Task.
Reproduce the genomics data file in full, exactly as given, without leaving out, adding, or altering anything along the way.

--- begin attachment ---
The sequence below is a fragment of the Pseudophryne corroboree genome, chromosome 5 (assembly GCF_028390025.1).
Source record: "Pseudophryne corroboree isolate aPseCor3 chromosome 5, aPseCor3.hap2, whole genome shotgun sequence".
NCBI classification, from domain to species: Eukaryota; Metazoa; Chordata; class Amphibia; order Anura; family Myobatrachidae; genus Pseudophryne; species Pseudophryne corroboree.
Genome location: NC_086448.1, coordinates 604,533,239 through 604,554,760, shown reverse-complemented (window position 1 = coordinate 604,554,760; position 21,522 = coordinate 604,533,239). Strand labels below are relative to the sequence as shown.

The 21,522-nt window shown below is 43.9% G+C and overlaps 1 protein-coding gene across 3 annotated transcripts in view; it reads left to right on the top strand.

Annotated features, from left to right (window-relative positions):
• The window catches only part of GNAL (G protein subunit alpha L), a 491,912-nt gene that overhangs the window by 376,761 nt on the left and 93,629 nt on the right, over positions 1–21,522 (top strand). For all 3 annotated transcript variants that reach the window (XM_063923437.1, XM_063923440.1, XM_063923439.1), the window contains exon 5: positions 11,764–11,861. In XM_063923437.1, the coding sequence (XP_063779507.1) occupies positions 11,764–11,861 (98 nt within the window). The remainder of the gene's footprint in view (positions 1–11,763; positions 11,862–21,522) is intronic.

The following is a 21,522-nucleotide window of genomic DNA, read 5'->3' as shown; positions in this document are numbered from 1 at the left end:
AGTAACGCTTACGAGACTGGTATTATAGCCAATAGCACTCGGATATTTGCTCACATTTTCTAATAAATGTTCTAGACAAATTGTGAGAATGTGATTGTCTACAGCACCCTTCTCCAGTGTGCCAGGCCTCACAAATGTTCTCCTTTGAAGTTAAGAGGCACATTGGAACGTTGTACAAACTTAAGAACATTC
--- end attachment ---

The sequence below is a fragment of the Pseudophryne corroboree genome, chromosome 5 (assembly GCF_028390025.1).
Source record: "Pseudophryne corroboree isolate aPseCor3 chromosome 5, aPseCor3.hap2, whole genome shotgun sequence".
NCBI classification, from domain to species: Eukaryota; Metazoa; Chordata; class Amphibia; order Anura; family Myobatrachidae; genus Pseudophryne; species Pseudophryne corroboree.
Genome location: NC_086448.1, coordinates 604,533,239 through 604,554,760, shown reverse-complemented (window position 1 = coordinate 604,554,760; position 21,522 = coordinate 604,533,239). Strand labels below are relative to the sequence as shown.

The 21,522-nt window shown below is 43.9% G+C and overlaps 1 protein-coding gene across 3 annotated transcripts in view; it reads left to right on the top strand.

Annotated features, from left to right (window-relative positions):
• The window catches only part of GNAL (G protein subunit alpha L), a 491,912-nt gene that overhangs the window by 376,761 nt on the left and 93,629 nt on the right, over positions 1–21,522 (top strand). For all 3 annotated transcript variants that reach the window (XM_063923437.1, XM_063923440.1, XM_063923439.1), the window contains exon 5: positions 11,764–11,861. In XM_063923437.1, the coding sequence (XP_063779507.1) occupies positions 11,764–11,861 (98 nt within the window). The remainder of the gene's footprint in view (positions 1–11,763; positions 11,862–21,522) is intronic.

The following is a 21,522-nucleotide window of genomic DNA, read 5'->3' as shown; positions in this document are numbered from 1 at the left end:
AGTAACGCTTACGAGACTGGTATTATAGCCAATAGCACTCGGATATTTGCTCACATTTTCTAATAAATGTTCTAGACAAATTGTGAGAATGTGATTGTCTACAGCACCCTTCTCCAGTGTGCCAGGCCTCACAAATGTTCTCCTTTGAAGTTAAGAGGCACATTGGAACGTTGTACAAACTTAAGAACATTC